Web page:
Animal, Vegetable, Miracle follows the family through the first year of their experiment. They find themselves eager to move away from the typical food scenario of American families: a refrigerator packed with processed, factory-farmed foods transported long distances using nonrenewable fuels. In their search for another way to eat and live, they begin to recover what Kingsolver considers our nation's lost appreciation for farms and the natural processes of food production. Americans spend less of their income on food than has any culture in the history of the world, but they pay dearly in other ways: losing the flavors, diversity, and creative food cultures of earlier times. The environmental costs are also high, and the nutritional sacrifice is undeniable: on our modern industrial food supply, Americans are now raising the first generation of children to have a shorter life expectancy than their parents.
Part memoir and part journalistic investigation, Animal, Vegetable, Miracle makes a passionate case for putting the kitchen back at the center of family life and diversified farms at the center of the American diet.
©2007 Barbara Kingsolver; (P)2007 HarperCollins Publishers
"Kingsolver has the ear of a journalist and the accuracy of a naturalist." (Publishers Weekly)
Say something about yourself!
I found the narration poor and gave up on the book 1 hour into it. I agree with other reviews that this book should never have put into audio format.
I'll see ya in the smoke.
When Ms Kingsolver chooses to wrap her agendas with a good story, she is one of my favorite authors. This book too, had it's interesting times when she talked about her garden, and her experiences throughout the year of self imposed food life. But she was way to preachy, much too preachy, preachy, preachy, preachy. Can I get an amen!
While the content of the book was important, a more vigorous read would have improved it. An avid lifetime gardener, I finally gained understanding of the local food movement, somewhat. It seems the author did not recommend this except in a minimal way...stating even limited use of local foods would have a big impact on fuel used to transport it from afar. I wonder where she got those numbers?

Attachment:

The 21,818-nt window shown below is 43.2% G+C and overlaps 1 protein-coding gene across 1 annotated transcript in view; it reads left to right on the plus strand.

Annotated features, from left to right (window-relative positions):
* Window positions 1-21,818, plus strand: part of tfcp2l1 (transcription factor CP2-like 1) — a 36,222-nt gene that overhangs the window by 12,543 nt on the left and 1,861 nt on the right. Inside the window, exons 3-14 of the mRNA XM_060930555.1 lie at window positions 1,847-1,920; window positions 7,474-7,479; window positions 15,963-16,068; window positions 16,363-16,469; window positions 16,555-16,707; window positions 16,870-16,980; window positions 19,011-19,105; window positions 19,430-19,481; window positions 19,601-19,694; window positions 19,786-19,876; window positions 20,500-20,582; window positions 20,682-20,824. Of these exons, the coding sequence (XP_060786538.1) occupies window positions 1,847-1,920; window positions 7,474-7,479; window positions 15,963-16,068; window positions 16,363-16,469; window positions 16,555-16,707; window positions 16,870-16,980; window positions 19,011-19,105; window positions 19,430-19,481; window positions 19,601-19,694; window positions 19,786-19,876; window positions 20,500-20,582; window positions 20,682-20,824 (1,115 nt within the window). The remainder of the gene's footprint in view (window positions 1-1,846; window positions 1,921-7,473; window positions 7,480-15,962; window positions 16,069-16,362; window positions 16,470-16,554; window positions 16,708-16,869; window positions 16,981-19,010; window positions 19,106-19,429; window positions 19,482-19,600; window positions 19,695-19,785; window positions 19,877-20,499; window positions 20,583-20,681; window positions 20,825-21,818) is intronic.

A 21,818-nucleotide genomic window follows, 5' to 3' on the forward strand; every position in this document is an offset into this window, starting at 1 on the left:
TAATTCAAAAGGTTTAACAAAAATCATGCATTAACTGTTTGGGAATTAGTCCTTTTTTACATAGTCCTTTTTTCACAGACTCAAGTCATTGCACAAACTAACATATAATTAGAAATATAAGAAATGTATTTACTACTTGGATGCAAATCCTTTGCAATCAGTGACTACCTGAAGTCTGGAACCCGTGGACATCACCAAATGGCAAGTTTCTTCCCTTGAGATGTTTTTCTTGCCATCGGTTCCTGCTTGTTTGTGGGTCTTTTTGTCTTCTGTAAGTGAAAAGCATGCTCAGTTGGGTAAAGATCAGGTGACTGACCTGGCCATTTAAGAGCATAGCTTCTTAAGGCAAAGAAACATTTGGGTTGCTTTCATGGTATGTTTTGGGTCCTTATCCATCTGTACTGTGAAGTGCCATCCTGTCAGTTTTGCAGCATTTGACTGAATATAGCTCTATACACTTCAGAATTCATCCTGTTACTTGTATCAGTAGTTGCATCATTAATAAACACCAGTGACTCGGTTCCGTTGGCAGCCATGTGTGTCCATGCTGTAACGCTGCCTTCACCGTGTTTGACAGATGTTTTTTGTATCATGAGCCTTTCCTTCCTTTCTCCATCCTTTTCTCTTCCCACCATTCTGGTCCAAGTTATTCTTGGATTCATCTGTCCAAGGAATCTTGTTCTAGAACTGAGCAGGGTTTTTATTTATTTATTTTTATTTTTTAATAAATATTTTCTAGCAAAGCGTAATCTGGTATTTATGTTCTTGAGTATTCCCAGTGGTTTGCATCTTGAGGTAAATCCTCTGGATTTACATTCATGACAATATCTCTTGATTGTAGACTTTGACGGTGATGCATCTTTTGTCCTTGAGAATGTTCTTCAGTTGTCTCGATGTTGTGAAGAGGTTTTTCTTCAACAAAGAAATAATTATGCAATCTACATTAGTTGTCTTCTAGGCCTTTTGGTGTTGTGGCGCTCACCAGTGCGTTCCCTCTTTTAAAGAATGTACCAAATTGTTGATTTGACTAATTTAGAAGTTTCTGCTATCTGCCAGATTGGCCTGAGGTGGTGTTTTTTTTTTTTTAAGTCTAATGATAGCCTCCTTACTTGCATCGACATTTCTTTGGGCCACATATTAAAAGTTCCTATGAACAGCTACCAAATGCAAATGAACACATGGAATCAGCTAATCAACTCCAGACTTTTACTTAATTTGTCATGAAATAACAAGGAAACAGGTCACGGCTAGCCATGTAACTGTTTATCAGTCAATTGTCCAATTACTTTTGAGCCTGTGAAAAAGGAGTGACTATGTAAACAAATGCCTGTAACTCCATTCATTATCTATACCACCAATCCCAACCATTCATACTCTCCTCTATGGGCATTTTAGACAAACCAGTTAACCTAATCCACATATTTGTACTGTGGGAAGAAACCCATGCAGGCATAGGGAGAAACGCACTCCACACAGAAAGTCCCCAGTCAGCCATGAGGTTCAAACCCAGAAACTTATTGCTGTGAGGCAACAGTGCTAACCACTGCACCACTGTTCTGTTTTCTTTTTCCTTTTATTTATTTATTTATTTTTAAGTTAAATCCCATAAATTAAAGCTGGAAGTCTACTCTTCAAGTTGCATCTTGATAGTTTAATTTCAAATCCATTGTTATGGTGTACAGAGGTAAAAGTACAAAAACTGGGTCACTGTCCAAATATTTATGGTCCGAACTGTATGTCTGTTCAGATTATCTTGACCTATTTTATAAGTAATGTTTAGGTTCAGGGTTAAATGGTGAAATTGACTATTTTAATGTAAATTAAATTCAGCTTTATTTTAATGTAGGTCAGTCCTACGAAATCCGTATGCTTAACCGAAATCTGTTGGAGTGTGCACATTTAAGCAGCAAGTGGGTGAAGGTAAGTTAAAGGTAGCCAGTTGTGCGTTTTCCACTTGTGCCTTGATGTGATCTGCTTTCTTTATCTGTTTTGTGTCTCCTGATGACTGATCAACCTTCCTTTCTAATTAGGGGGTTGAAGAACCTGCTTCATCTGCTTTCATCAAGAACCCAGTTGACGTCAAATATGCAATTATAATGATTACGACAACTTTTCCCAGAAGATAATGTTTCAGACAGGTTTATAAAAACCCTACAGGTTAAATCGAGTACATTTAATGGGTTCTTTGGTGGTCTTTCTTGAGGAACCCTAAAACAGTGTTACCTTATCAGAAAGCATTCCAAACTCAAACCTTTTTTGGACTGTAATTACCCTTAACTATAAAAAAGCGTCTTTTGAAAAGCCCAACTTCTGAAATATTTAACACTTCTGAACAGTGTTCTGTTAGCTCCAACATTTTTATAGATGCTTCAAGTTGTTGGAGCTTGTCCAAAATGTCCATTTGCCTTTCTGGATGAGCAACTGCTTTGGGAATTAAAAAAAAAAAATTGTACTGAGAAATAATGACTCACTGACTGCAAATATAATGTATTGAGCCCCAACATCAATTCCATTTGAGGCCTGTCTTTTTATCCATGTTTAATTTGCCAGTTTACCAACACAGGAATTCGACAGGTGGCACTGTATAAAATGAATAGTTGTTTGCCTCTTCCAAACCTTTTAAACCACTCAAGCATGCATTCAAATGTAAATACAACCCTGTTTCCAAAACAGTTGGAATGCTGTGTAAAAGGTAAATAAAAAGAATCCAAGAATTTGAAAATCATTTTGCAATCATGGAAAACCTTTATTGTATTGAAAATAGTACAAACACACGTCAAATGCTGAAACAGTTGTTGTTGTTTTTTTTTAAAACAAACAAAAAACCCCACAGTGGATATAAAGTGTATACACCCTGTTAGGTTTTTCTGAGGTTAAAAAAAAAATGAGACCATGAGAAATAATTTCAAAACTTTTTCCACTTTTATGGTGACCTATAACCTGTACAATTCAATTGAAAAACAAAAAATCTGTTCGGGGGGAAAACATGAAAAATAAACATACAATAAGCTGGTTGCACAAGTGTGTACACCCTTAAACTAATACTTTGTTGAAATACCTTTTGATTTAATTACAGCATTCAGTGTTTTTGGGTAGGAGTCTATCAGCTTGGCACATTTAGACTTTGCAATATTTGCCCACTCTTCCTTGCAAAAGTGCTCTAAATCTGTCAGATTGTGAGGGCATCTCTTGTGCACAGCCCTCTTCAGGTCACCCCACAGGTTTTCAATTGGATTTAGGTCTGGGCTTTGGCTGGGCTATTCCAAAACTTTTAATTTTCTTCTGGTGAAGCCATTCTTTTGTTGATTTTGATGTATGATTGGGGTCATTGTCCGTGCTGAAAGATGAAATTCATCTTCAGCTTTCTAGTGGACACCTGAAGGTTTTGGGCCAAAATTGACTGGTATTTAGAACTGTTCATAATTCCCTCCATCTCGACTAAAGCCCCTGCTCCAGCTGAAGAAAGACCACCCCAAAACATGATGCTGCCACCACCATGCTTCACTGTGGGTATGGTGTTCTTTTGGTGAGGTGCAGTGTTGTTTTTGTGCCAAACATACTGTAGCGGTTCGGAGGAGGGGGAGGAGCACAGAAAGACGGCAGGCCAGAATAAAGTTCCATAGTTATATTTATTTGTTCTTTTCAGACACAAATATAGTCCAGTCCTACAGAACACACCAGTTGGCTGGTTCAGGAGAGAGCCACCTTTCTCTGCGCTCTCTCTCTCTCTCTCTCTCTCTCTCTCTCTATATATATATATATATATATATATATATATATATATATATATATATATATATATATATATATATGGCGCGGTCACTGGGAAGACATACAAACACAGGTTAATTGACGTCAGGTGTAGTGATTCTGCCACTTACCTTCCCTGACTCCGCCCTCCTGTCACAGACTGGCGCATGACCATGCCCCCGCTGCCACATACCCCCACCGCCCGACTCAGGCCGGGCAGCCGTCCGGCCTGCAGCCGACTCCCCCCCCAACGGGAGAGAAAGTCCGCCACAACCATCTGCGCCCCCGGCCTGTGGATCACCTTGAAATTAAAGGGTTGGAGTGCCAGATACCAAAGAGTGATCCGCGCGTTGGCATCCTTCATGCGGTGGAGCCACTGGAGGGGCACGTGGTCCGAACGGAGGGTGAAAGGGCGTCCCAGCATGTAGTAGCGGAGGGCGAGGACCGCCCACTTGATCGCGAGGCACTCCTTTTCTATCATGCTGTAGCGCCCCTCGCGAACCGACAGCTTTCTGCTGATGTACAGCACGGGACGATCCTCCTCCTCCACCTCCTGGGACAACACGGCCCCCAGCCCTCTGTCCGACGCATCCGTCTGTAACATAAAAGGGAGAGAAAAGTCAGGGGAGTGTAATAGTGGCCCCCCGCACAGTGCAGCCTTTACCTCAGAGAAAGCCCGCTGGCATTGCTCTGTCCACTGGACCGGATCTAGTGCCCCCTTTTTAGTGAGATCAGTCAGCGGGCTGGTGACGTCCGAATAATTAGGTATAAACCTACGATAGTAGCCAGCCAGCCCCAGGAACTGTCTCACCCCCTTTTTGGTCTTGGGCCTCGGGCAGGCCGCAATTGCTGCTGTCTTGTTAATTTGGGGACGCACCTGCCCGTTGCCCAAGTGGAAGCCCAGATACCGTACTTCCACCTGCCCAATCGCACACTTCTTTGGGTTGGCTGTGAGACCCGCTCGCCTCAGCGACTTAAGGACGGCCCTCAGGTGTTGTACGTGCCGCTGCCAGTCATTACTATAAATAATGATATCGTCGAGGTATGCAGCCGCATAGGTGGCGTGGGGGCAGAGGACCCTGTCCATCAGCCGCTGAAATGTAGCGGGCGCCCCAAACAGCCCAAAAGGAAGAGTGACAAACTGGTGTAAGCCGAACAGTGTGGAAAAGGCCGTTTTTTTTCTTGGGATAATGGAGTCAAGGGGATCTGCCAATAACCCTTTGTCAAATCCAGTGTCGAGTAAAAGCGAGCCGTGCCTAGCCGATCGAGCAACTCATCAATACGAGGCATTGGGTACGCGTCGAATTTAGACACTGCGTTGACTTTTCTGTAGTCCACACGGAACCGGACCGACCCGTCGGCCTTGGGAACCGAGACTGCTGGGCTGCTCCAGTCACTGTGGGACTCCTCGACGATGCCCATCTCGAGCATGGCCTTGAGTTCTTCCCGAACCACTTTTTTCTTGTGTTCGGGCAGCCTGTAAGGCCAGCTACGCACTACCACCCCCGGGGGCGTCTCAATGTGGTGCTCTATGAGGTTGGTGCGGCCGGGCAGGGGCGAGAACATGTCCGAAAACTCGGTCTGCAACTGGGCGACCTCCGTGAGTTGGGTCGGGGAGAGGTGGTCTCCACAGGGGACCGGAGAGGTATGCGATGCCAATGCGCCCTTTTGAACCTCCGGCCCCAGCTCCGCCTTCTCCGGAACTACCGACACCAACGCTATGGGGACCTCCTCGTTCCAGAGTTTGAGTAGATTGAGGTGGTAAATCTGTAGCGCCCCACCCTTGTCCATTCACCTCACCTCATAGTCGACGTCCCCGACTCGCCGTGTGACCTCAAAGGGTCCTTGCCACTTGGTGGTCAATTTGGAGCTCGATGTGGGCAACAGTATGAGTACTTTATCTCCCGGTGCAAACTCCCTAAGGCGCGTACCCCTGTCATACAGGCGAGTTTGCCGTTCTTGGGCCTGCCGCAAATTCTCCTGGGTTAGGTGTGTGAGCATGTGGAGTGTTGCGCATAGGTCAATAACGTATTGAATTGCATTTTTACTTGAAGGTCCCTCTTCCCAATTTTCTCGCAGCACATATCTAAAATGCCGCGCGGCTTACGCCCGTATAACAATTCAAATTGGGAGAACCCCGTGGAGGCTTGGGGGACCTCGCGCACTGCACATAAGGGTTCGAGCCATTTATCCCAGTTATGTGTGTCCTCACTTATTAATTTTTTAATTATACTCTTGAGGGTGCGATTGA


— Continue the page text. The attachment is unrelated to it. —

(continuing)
Kingsolver provided a good overview of the challenges and pleasures of trying to live a contemporary life "off the land." Beyond helping us understand the dynamics of "eating local," she, her husband and daughter shared informative and interesting insights on a range of issues related to eating. Finally, Kingsolver narrated most of the book, and it was like listening to a kind aunt reading to you.
I listed to this book for about 2 hours and gave up on it. The writer is constantly using metaphores. It becomes very distracting, after an hour you want the writer to just say what they mean and MOVE ON.
Try it if you like overy descriptive writing.
Yes, the world will soon have no more to give to mankind. Yes, it's wonderful that the author was able to live a year of sustainability. Thanks for alerting the rest of us to options to reduce our ever-destructive impact on the world. I am so glad that your turkeys now know how to mate. I am so sad that petroleum based transportation systems hold us all in their ghastly grip. Oh, for another era . . .
I loved learning about life on a farm and how to eat with the seasons.
However I feel as if I am being preached to about global warming and oil. I just wish that I could get rid of half the book, and I would give it five stars. I know it is better to eat in the seasons, I just don't agree with why you should do it. I bet I would like it better if I actually believe man was causing global warming. So if you believe that you will love this book.
Anyway thanks Barbra I was a enlightening read.
Food may be the battleground of the 21st Century, as we endeavor to find ways to feed the planet's burgeoning population. Look at Zimbabwe today: an society that was once self-sufficient has completely lost its way. People whose grandparents lived happily off of the land have been bilked out of their birthright, and now are starving, while other suffering populations have been tricked into throwing half of their Super-Sized Happy Meals into the trash because it's too much food and they can't convert it into fat fast enough. Sense that his review might be a bit personal? OK, I'll stop. Kingsolver tells the same truth in a much more digestible way, relating her family's adventure with globally-conscious food choices with wry wisdom, humor, and honest evaluation of the right way to live and to eat in a shrinking world.
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